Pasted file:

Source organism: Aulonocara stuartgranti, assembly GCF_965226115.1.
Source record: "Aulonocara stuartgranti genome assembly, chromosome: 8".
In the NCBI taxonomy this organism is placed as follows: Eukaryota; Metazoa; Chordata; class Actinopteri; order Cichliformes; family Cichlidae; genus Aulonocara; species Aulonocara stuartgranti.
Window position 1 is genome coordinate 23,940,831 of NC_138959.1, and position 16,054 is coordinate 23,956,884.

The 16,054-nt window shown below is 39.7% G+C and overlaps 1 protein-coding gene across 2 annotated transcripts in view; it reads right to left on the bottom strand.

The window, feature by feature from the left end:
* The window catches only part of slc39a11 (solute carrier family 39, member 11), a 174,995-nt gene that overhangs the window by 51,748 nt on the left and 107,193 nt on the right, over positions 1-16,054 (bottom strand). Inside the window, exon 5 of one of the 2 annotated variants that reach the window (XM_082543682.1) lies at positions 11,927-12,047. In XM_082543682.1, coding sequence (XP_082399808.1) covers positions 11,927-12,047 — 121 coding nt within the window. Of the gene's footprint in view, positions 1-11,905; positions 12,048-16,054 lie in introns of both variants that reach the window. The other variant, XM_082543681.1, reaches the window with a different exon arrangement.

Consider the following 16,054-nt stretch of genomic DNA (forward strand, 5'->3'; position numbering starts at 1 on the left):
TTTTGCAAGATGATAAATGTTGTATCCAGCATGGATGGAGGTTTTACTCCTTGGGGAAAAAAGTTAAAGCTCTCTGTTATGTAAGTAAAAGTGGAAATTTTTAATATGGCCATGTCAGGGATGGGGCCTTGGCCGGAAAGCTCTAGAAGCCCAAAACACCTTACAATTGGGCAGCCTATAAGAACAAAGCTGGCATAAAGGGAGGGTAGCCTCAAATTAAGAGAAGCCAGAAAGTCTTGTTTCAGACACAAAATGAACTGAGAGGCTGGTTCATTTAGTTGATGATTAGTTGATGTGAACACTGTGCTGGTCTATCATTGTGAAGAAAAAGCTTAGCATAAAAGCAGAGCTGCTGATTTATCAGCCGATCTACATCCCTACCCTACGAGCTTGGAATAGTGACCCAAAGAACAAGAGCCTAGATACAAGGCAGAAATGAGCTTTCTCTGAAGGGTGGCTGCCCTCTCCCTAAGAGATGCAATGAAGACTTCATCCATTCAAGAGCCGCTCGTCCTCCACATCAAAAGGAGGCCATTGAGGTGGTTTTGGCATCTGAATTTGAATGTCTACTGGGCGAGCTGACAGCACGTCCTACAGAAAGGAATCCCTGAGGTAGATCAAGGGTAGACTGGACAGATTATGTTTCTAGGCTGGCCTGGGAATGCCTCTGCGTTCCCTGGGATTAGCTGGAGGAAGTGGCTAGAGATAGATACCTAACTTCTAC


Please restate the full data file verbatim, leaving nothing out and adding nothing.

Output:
Source organism: Aulonocara stuartgranti, assembly GCF_965226115.1.
Source record: "Aulonocara stuartgranti genome assembly, chromosome: 8".
In the NCBI taxonomy this organism is placed as follows: Eukaryota; Metazoa; Chordata; class Actinopteri; order Cichliformes; family Cichlidae; genus Aulonocara; species Aulonocara stuartgranti.
Window position 1 is genome coordinate 23,940,831 of NC_138959.1, and position 16,054 is coordinate 23,956,884.

The 16,054-nt window shown below is 39.7% G+C and overlaps 1 protein-coding gene across 2 annotated transcripts in view; it reads right to left on the bottom strand.

The window, feature by feature from the left end:
* The window catches only part of slc39a11 (solute carrier family 39, member 11), a 174,995-nt gene that overhangs the window by 51,748 nt on the left and 107,193 nt on the right, over positions 1-16,054 (bottom strand). Inside the window, exon 5 of one of the 2 annotated variants that reach the window (XM_082543682.1) lies at positions 11,927-12,047. In XM_082543682.1, coding sequence (XP_082399808.1) covers positions 11,927-12,047 — 121 coding nt within the window. Of the gene's footprint in view, positions 1-11,905; positions 12,048-16,054 lie in introns of both variants that reach the window. The other variant, XM_082543681.1, reaches the window with a different exon arrangement.

Consider the following 16,054-nt stretch of genomic DNA (forward strand, 5'->3'; position numbering starts at 1 on the left):
TTTTGCAAGATGATAAATGTTGTATCCAGCATGGATGGAGGTTTTACTCCTTGGGGAAAAAAGTTAAAGCTCTCTGTTATGTAAGTAAAAGTGGAAATTTTTAATATGGCCATGTCAGGGATGGGGCCTTGGCCGGAAAGCTCTAGAAGCCCAAAACACCTTACAATTGGGCAGCCTATAAGAACAAAGCTGGCATAAAGGGAGGGTAGCCTCAAATTAAGAGAAGCCAGAAAGTCTTGTTTCAGACACAAAATGAACTGAGAGGCTGGTTCATTTAGTTGATGATTAGTTGATGTGAACACTGTGCTGGTCTATCATTGTGAAGAAAAAGCTTAGCATAAAAGCAGAGCTGCTGATTTATCAGCCGATCTACATCCCTACCCTACGAGCTTGGAATAGTGACCCAAAGAACAAGAGCCTAGATACAAGGCAGAAATGAGCTTTCTCTGAAGGGTGGCTGCCCTCTCCCTAAGAGATGCAATGAAGACTTCATCCATTCAAGAGCCGCTCGTCCTCCACATCAAAAGGAGGCCATTGAGGTGGTTTTGGCATCTGAATTTGAATGTCTACTGGGCGAGCTGACAGCACGTCCTACAGAAAGGAATCCCTGAGGTAGATCAAGGGTAGACTGGACAGATTATGTTTCTAGGCTGGCCTGGGAATGCCTCTGCGTTCCCTGGGATTAGCTGGAGGAAGTGGCTAGAGATAGATACCTAACTTCTAC